The sea cow weighed 300 kilograms and was measured 2.7 meter-long and was believed to be nursing a calf. It was found near the shores of Dapia village, in Barangay Sta. Cruz, Talikod Island by three fishermen who alerted officials of the Island Garden City of Samal (Igacos)'s Fisheries office.
It is the first time that the death of the sea mammal was documented here, said Roberto Aquino, the Department of Environment and Natural Resources officer-in-charge at the Igacos sub-station. In 2003, Aquino told MindaNews, another sea cow was reportedly found dead near a beach in Talikod island but was not documented.
After conducting necropsy, City Veterinarian Edunel Sala announced the sea mammal died of asphyxiation when water clogged the sea mammal’s lungs, and ruled out earlier suspicion that it sustained a gunshot wound.
Sala, who opened the mammal's body in front of curious residents, said the mammal died probably because it was trapped by fish nets known here as "bunsod". He said sea cows need to breath air every five minutes.
City officials said residents in Talikod Island have been reporting that they have recent sightings of the mammals.
The dead sea cow, placed in the wharf of the Peñaplata waterfront, attracted the residents in the area despite the rain Friday afternoon and many confided to MindaNews that it was their first time to see a "live" dugong. "Only that it is dead," Michael, 24, said.
Brandon, 16, an out of school youth, said “how come a fish will drown and how come there is grass in the sea”
Manang Gaga, 52, said she she was amazed upon seeing a real sea cow, her only exposure to "dugong" was when it figured as one of the characters of "Marina", a fantasy series that used to air over ABS-CBN.
Davao City councilor Leo Avila, who co-chairs the Save the Davao Gulf Foundation, explained briefed onlookers on what the sea cow was and asked them to help protect the mammal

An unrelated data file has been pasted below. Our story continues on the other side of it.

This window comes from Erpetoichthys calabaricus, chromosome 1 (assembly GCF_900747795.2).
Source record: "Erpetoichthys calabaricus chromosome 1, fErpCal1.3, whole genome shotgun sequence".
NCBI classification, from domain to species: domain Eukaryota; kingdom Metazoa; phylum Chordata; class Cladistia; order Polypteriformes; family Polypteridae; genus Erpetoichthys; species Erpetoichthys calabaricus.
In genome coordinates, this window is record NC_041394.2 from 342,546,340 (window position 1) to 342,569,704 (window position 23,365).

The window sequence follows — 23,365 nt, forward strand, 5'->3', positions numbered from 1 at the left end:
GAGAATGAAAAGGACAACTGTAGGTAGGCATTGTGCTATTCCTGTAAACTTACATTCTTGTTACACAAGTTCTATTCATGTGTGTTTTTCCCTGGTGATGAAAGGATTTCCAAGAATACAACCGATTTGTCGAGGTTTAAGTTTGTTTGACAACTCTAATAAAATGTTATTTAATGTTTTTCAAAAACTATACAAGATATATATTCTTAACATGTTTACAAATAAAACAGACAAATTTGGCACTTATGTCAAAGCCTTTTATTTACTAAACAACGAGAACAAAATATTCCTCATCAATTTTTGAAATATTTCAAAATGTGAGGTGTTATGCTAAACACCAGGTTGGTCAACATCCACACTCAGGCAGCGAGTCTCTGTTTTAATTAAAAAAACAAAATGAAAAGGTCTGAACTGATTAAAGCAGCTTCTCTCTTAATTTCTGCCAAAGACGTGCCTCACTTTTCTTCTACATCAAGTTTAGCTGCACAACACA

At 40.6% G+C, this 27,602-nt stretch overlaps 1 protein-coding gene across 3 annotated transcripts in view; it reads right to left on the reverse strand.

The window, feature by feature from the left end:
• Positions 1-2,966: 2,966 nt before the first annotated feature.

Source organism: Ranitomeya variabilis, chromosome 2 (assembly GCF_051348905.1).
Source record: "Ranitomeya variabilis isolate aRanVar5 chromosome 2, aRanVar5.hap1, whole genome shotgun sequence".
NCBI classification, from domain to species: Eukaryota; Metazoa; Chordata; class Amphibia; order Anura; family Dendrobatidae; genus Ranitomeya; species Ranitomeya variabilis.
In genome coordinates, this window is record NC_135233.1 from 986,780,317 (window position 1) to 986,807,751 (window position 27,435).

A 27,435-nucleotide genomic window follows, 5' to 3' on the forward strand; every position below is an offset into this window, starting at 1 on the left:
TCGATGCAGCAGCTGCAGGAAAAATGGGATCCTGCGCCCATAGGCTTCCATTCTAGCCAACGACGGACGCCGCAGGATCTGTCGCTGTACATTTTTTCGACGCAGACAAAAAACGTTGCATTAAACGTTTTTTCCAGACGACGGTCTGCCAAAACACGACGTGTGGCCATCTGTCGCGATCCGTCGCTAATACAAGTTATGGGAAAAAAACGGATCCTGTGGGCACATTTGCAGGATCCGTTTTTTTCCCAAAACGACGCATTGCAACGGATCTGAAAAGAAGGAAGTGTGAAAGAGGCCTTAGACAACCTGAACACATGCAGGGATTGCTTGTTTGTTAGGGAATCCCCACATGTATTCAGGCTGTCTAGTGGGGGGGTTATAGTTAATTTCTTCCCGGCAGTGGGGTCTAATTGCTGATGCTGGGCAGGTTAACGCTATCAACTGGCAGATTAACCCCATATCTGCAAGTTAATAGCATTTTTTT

Florente Coronel, officer in charge of the IGACOS' city fisheries and aquatic resources management office, said the sea cow's death would prompt them to push an initial plan to put up public awareness campaign in the island city with the help of a non-government organization.
Igacos Information Officer Noel Garcia said they plan to preserve the dead mammal and use it in their advocacy campaign.
A "dugong" is a unique marine mammal found in the Philippine waters, said the on-line information of Wildlife Fun (WWF) Philippines. They have torpedo-shaped bodies, have small flippers and whale-like tails. An adult "dugong" can grow up to three meters long and weigh more than 400 kilograms. The newborns are over a meter long.
WWF said the "dugong" is peaceful and shy creature. They swim along the coasts and in between islands, to look for sea grass, their staple food. Sea cows have a life span of at most 70 years.
A female dugong will give birth to a single calf after 12 to 13 months, and would nurse it for at least 18 months. The mother's teats are located under its flippers. It would be another three to five years before a female dugong conceives again.
Dugongs have become extinct in many areas of the Philippines. Most of the remaining "sea cows" can be found in Palawan.
Since 1982, the International Union for Conservation of Nature-World Conservation Union classified "sea cows" as vulnerable to extinction.